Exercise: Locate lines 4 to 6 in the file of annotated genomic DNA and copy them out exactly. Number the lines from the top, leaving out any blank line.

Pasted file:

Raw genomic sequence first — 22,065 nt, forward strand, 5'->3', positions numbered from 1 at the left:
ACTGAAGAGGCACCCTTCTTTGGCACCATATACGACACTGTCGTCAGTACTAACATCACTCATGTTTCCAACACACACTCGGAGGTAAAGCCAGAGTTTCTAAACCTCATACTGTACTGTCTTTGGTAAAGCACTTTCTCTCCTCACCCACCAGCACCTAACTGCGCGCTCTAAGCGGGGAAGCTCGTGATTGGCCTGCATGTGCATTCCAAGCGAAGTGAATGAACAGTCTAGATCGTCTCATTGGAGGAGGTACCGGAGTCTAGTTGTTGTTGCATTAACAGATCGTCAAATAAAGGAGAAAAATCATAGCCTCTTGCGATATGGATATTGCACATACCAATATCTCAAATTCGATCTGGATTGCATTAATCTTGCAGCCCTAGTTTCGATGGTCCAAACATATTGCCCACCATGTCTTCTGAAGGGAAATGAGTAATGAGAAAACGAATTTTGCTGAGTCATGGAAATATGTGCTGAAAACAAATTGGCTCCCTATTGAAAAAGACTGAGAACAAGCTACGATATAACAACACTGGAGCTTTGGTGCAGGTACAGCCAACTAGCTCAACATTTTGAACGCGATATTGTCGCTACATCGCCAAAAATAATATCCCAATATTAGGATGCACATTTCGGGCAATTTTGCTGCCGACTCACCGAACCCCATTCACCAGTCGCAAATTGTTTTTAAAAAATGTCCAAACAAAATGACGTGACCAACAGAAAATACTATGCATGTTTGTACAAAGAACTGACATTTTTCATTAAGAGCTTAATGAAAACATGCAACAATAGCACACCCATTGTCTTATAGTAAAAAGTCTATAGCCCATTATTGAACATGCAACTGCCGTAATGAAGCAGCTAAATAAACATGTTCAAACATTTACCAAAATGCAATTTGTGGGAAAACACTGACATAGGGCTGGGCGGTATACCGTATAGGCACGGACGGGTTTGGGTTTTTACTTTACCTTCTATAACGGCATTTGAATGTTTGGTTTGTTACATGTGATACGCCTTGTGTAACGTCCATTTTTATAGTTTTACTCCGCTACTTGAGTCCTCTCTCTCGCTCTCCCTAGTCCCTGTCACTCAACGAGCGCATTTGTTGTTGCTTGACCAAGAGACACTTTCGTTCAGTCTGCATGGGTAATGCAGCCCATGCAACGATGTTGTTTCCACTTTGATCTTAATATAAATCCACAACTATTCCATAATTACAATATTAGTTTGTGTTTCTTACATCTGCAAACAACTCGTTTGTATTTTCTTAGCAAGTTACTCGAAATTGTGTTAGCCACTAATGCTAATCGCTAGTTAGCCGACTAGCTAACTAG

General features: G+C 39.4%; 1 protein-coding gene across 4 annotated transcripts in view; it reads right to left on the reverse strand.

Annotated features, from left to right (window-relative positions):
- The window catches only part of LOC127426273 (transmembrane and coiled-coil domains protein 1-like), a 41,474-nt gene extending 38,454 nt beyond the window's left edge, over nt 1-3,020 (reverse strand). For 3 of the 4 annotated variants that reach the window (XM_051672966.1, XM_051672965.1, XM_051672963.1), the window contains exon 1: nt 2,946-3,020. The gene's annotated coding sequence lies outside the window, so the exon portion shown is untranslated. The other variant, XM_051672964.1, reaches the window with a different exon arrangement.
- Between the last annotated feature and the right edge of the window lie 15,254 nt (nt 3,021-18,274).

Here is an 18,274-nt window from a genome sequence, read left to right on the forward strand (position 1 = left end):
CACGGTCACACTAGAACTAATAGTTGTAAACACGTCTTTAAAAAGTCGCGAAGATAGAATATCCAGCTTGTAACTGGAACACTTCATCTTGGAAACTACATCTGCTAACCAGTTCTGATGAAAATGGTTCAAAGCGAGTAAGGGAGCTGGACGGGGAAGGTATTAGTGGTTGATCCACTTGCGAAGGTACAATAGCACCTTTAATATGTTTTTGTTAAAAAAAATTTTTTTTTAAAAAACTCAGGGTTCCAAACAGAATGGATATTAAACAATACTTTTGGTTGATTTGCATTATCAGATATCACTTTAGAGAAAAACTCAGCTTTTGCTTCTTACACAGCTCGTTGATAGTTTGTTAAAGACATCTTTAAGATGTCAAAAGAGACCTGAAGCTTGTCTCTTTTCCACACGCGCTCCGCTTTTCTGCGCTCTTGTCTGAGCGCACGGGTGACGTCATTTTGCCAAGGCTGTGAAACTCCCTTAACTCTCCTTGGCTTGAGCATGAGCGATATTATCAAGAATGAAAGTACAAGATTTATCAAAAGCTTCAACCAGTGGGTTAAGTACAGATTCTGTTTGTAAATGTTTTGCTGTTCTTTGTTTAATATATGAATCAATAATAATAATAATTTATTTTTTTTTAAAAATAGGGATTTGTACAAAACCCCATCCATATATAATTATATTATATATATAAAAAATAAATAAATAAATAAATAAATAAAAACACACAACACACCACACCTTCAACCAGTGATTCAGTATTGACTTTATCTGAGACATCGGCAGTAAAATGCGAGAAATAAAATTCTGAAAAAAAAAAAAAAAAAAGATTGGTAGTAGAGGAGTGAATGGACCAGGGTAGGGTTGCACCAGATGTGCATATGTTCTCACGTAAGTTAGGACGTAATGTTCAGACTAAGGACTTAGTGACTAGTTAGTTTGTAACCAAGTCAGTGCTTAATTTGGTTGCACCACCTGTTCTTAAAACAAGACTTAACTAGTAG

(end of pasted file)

Annotated features, from left to right (window-relative positions):
- The window catches only part of LOC127426273 (transmembrane and coiled-coil domains protein 1-like), a 41,474-nt gene extending 38,454 nt beyond the window's left edge, over nt 1-3,020 (reverse strand). For 3 of the 4 annotated variants that reach the window (XM_051672966.1, XM_051672965.1, XM_051672963.1), the window contains exon 1: nt 2,946-3,020. The gene's annotated coding sequence lies outside the window, so the exon portion shown is untranslated. The other variant, XM_051672964.1, reaches the window with a different exon arrangement.
- Between the last annotated feature and the right edge of the window lie 15,254 nt (nt 3,021-18,274).